Teachers’ Innovation Platform rebrands as Teachers’ Venture Growth, aims to double size of its portfolio investments

Olivia Steedman

Teachers’ Innovation Platform plans to rebrand as Teachers’ Venture Growth (TVG) and pursue a growth plan to more than double the size of its portfolio investments.

The venture capital and growth equity arm of the $242 billion CAD Ontario Teachers’ Pension Plan Board (Ontario Teachers’), TVG said it will increase its portfolio to comprise seven to 10 percent of Ontario Teachers’ net assets over the next five to 10 years, up from approximately three percent today.

An earlier version of a news release shared with BetaKit showed that TVG had a target to triple its portfolio up to $25 billion by 2026, but then changed its goal at press time. The revised goal would place TVG’s investment portfolio in a range between $16.9 billion and $24.2 billion based on current assets under management.

“We believe there are attractive investment opportunities available and the challenge becomes in gaining access to those investments.”
– Rick Prostko,
TVG managing director


TVG said the new name will provide a clearer definition of the group’s offering as it moves ahead.

Olivia Steedman, the senior managing director of Teachers’ Innovation Platform who launched the investment arm in 2019, will continue to guide TVG as it expands over the next year.

TVG intends to hire 12 new positions over the next year as it increases its investments across global sectors. TVG also announced that it plans to open a new San Francisco office in 2022 that will work closely with its offices in Toronto, London, and Hong Kong.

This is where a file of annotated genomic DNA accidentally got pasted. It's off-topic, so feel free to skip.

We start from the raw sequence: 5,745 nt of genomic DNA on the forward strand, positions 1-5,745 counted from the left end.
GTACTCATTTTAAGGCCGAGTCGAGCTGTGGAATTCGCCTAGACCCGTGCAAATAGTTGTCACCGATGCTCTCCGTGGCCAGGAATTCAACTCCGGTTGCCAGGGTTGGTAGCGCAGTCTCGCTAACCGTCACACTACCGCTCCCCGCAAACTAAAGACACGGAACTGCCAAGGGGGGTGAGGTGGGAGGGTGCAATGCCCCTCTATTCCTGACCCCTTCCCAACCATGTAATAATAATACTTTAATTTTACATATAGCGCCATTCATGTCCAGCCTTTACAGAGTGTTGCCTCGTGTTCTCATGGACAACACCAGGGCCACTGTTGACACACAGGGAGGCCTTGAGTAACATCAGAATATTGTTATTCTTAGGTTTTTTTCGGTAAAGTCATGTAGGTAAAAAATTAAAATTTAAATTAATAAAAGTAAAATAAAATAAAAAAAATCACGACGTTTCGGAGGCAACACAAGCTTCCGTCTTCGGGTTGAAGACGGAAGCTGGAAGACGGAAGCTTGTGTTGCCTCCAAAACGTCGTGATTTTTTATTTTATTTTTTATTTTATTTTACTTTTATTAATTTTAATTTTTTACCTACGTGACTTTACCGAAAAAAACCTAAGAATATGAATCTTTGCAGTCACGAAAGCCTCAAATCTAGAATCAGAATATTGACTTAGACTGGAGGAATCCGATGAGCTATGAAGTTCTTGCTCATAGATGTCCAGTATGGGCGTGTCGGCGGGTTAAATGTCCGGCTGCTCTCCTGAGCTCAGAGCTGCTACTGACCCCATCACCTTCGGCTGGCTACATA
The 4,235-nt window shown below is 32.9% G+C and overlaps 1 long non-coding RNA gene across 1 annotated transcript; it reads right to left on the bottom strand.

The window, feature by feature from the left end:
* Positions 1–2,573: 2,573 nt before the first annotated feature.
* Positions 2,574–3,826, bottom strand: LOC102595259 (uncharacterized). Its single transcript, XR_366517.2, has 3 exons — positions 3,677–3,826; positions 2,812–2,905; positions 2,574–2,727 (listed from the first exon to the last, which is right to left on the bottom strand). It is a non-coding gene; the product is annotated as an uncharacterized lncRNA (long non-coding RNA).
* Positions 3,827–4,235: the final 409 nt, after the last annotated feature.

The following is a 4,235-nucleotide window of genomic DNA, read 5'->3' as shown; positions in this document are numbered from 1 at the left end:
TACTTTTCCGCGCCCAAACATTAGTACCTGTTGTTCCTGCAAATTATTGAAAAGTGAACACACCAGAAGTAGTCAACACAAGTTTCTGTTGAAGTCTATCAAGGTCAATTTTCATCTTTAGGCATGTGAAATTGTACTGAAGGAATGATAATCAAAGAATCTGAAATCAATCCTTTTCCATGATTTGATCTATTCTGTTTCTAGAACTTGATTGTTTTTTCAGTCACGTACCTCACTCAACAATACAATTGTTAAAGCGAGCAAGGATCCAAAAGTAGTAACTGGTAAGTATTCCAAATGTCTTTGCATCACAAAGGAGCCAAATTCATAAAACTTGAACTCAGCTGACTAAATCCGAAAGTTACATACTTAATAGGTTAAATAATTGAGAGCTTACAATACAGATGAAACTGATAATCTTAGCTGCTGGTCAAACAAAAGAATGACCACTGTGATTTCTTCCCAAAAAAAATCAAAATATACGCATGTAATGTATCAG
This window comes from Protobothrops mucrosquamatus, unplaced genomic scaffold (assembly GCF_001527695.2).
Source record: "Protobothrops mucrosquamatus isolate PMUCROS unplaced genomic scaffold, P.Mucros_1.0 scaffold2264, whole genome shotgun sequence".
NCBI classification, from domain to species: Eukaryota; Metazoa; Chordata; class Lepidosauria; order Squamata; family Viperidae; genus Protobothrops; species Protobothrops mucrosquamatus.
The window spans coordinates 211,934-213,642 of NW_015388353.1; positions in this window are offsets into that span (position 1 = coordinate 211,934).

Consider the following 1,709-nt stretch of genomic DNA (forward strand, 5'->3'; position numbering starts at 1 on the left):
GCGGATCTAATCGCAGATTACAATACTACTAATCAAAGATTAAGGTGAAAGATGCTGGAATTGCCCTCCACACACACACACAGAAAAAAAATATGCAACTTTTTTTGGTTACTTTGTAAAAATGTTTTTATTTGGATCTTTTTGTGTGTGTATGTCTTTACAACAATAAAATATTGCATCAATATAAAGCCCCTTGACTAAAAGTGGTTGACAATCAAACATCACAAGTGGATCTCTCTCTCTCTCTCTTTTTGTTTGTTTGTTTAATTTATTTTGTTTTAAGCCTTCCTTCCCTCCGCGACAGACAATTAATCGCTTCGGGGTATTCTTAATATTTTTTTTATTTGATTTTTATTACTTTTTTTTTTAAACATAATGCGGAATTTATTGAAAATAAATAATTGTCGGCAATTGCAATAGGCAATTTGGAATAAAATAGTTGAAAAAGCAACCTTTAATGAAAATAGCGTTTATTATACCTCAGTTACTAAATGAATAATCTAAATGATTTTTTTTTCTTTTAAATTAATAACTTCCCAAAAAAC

Rick Prostko, TVG’s managing director for North America, told BetaKit that as the firm scales its investment efforts, TVG wants individuals with experience underwriting growth stage technology companies in sectors such as cleantech, medtech, enterprise software, digital assets and FinTech.

“We’ve built a strong and growing investment group by rolling up our sleeves and helping mission-driven founders and entrepreneurs scale their business, expand their offerings, and become leaders in their markets,” Steedman said.

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With a focus on late-stage venture and growth equity investments in technology companies, TVG currently holds a $7.1 billion portfolio made up of 20 direct investments and several partnerships with other global venture funds. TVG does not disclose its venture fund partners.

TVG invests in Series B rounds and beyond, with a minimum initial cheque size of $50 million up to $250 million. However, TVG said it doesn’t have a cap on how much it will invest or the length of time it will devote to an investment.

TVG frequently leads rounds, but also participates as a co-investor with partners. The investment firm looks for founders with “bold missions,” who wish to expand their product offering, scale geographically, and become leaders in their markets. TVG invests across North America, Europe and Asia.

Steedman said the TVG team will have access to the global network and resources of one of the world’s largest pension plans. The Thinking Ahead Institute, a non-profit investment research and innovation group, issued a report on the largest pension funds in the world ranked by assets under management in 2021, placing Ontario Teachers’ 20th on the list. The fund has a target of reaching $300 billion in net assets by 2030.